theadanews.com - Ada, Oklahoma

Z_CNHI News Service

October 1, 2013

Will the lights go out on Friday nights?

Many of us will travel Friday night to cheer on the local high school team. It’s a reoccurring ritual – one that’s been passed down over the generations -- where young men and women carry the pride, hope and dreams of a school and a community.

It’s been that way for more than a century. High school stars became hometown heroes, helping to shape a town’s character, reputation and identity. But is that long relationship headed toward a slow death?

There are worrisome signs. Some say the demise is inevitable.

The reasons are numerous. The cost of funding athletic programs is climbing at the same time schools are being forced to fire teachers. Crowds at sporting events are dwindling. Lawsuits stemming from concussions sustained on athletic fields are a growing concern.

Now comes a damaging article in The Atlantic, a magazine that’s developed a reputation for writing about important societal issues. It attempts to make the case that the emphasis on high school sports is, in part, responsible for America’s international mediocrity in educating students. Sports, not learning, have become the central mission of American high school, author Amanda Ripley observes.

Andreas Schleicher, a German educator cited by The Atlantic, said the most engaging environment students can be offered is one of cognitive challenge combined with individualized support. “If you offer boring and poor math instruction and try to compensate that with interesting sports activities, you may get students interested in sports but I doubt it will do much good to their engagement with school,” he said.

Certainly, it is agonizing and frustrating to see extremely gifted high school athletes, ones that have demonstrated they can play for the best college teams in the country, barely make it through high school and then fail to have the minimal test scores necessary to qualify for a scholarship.  But it seems unfair to issue such a sweeping indictment of high school sports and then link it to academic achievement by the entire student body. There are many student-athletes who have shown the ability to exceed both on the field and in the classroom, just as there as those who have failed.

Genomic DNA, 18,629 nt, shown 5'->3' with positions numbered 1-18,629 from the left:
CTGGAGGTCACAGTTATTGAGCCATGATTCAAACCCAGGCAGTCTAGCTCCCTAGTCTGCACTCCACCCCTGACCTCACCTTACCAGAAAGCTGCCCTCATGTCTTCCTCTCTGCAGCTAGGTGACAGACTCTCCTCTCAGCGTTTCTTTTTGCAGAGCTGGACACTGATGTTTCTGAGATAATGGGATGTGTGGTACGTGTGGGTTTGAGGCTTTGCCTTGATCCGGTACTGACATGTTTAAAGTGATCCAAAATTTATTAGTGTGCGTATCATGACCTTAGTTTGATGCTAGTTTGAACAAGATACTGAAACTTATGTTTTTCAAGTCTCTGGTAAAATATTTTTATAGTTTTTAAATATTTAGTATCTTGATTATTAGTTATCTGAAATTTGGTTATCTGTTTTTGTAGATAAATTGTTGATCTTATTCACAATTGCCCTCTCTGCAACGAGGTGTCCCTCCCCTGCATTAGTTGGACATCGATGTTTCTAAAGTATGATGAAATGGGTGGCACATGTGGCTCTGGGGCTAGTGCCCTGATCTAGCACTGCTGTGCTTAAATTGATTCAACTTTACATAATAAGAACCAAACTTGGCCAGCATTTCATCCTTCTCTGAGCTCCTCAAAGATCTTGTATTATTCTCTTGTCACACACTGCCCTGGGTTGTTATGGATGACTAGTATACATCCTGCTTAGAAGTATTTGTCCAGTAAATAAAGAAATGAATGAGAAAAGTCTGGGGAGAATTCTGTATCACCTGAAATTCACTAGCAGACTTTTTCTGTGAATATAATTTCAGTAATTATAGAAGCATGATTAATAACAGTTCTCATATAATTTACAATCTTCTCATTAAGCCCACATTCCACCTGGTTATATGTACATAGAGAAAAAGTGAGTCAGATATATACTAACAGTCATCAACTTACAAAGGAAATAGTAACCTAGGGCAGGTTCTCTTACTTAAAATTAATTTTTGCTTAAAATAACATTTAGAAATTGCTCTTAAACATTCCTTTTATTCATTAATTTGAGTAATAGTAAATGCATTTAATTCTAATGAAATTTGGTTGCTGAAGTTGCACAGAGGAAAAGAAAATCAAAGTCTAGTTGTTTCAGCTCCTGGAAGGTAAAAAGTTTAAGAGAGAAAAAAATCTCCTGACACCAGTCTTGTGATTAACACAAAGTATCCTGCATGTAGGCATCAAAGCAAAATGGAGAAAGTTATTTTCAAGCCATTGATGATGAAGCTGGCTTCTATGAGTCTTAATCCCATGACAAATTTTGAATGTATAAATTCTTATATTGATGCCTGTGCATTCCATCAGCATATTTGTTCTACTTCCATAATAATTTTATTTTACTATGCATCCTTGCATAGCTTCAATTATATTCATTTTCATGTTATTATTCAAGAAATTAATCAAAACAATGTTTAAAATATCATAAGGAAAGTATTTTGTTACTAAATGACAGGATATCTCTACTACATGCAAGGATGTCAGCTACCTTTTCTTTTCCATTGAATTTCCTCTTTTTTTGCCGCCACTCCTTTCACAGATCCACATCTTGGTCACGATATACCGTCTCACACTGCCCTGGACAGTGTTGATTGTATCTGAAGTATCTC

Text Only | Photo Reprints
Z_CNHI News Service
  • Affirmative action ruling challenges colleges seeking diversity

    The U.S. Supreme Court's support of Michigan's ban on race-based affirmative action in university admissions may spur colleges to find new ways to achieve diversity without using racial preferences.

    April 23, 2014

  • A 'wearable robot' helps her walk again

    Science is about facts, numbers, laws and formulas. To be really good at it, you need to spend a lot of time in school. But science is also about something more: dreaming big and helping people.

    April 23, 2014

  • Cuba is running out of condoms

    The newest item on Cuba's list of dwindling commodities is condoms, which are now reportedly in short supply. In response, the Cuban government has approved the sale of expired condoms.

    April 23, 2014

  • The waffle taco's biggest enemy isn't McDonald's. It's consumer habits.

    Gesturing to Taco Bell, Thompson said McDonald's had "not seen an impact relative to the most recent competitor that entered the [breakfast] space," and that new competition would only make McDonald's pursue breakfast more aggressively.

    April 23, 2014

  • Screen Shot 2014-04-22 at 4.42.47 PM.png VIDEO: Leopard attacks crowd in India

    A leopard caused panic in the city of Chandrapur when it sprung from the roof of a house and charged at rescue workers.

    April 22, 2014 1 Photo

  • The top 12 government programs ever

    Which federal programs and policies succeed in being cost-effective and targeting those who need them most? These two tests are obvious: After all, why would we spend taxpayers' money on a program that isn't worth what it costs or helps those who do not need help?

    April 22, 2014

  • In cuffs... 'Warlock' in West Virginia accused of sexual assault

    Police in West Virginia say a man claiming to be a “warlock” used promises of magical spells to lure children into committing sexual acts with him.

    April 22, 2014 1 Photo

  • Lindley, Tom.jpg Basketball stars may linger on campus a while longer

    The NBA seems serious about raising its minimum age, which could signal the end of the one-and-done era in college basketball.

    April 22, 2014 1 Photo

  • Cats outsmart the researchers

    I knew a lot had been written about dogs, and I assumed there must be at least a handful of studies on cats. But after weeks of scouring the scientific world for someone - anyone - who studied how cats think, all I was left with was this statement, laughed over the phone to me by one of the world's top animal cognition experts, a Hungarian scientist named Ádám Miklósi.

    April 22, 2014

  • McCain 1 House Republicans are more active on Twitter than Democrats

    Your representative in the House is almost certainly on Twitter. Your senator definitely is. But how are they using the social network? Are Democrats more active than Republicans, or vice versa? Who has the most followers on the Hill?

    April 22, 2014 1 Photo

AP Video
Stocks
Poll

Do you think Russia President Vladimir Putin will invade Ukraine?

Yes
No
     View Results